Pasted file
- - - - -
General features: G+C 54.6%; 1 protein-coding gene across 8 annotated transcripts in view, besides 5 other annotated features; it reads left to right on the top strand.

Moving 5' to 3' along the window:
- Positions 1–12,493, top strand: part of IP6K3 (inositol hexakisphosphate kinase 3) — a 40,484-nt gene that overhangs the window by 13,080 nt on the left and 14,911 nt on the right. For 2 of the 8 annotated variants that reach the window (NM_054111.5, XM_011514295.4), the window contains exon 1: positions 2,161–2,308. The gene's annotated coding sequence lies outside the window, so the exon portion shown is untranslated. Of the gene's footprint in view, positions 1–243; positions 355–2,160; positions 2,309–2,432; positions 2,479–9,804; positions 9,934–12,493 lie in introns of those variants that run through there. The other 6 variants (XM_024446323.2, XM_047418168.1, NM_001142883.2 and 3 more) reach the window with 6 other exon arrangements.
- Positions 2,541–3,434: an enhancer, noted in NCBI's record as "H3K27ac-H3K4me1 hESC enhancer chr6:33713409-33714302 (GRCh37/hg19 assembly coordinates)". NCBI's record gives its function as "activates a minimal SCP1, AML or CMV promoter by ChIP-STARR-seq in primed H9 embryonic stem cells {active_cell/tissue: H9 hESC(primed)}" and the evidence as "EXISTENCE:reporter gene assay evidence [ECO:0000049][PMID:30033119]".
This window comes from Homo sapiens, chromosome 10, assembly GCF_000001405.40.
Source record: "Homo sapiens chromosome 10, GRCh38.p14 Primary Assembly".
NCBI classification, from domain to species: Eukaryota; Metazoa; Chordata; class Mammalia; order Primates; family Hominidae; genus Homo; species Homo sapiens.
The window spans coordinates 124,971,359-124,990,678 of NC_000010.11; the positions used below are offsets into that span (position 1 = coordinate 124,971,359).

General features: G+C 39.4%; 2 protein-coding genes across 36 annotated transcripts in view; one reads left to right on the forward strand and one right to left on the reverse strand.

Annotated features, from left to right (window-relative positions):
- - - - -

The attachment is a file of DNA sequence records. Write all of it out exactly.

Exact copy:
General features: G+C 54.6%; 1 protein-coding gene across 8 annotated transcripts in view, besides 5 other annotated features; it reads left to right on the top strand.

Moving 5' to 3' along the window:
- Positions 1–12,493, top strand: part of IP6K3 (inositol hexakisphosphate kinase 3) — a 40,484-nt gene that overhangs the window by 13,080 nt on the left and 14,911 nt on the right. For 2 of the 8 annotated variants that reach the window (NM_054111.5, XM_011514295.4), the window contains exon 1: positions 2,161–2,308. The gene's annotated coding sequence lies outside the window, so the exon portion shown is untranslated. Of the gene's footprint in view, positions 1–243; positions 355–2,160; positions 2,309–2,432; positions 2,479–9,804; positions 9,934–12,493 lie in introns of those variants that run through there. The other 6 variants (XM_024446323.2, XM_047418168.1, NM_001142883.2 and 3 more) reach the window with 6 other exon arrangements.
- Positions 2,541–3,434: an enhancer, noted in NCBI's record as "H3K27ac-H3K4me1 hESC enhancer chr6:33713409-33714302 (GRCh37/hg19 assembly coordinates)". NCBI's record gives its function as "activates a minimal SCP1, AML or CMV promoter by ChIP-STARR-seq in primed H9 embryonic stem cells {active_cell/tissue: H9 hESC(primed)}" and the evidence as "EXISTENCE:reporter gene assay evidence [ECO:0000049][PMID:30033119]".
This window comes from Homo sapiens, chromosome 10, assembly GCF_000001405.40.
Source record: "Homo sapiens chromosome 10, GRCh38.p14 Primary Assembly".
NCBI classification, from domain to species: Eukaryota; Metazoa; Chordata; class Mammalia; order Primates; family Hominidae; genus Homo; species Homo sapiens.
The window spans coordinates 124,971,359-124,990,678 of NC_000010.11; the positions used below are offsets into that span (position 1 = coordinate 124,971,359).

General features: G+C 39.4%; 2 protein-coding genes across 36 annotated transcripts in view; one reads left to right on the forward strand and one right to left on the reverse strand.

Annotated features, from left to right (window-relative positions):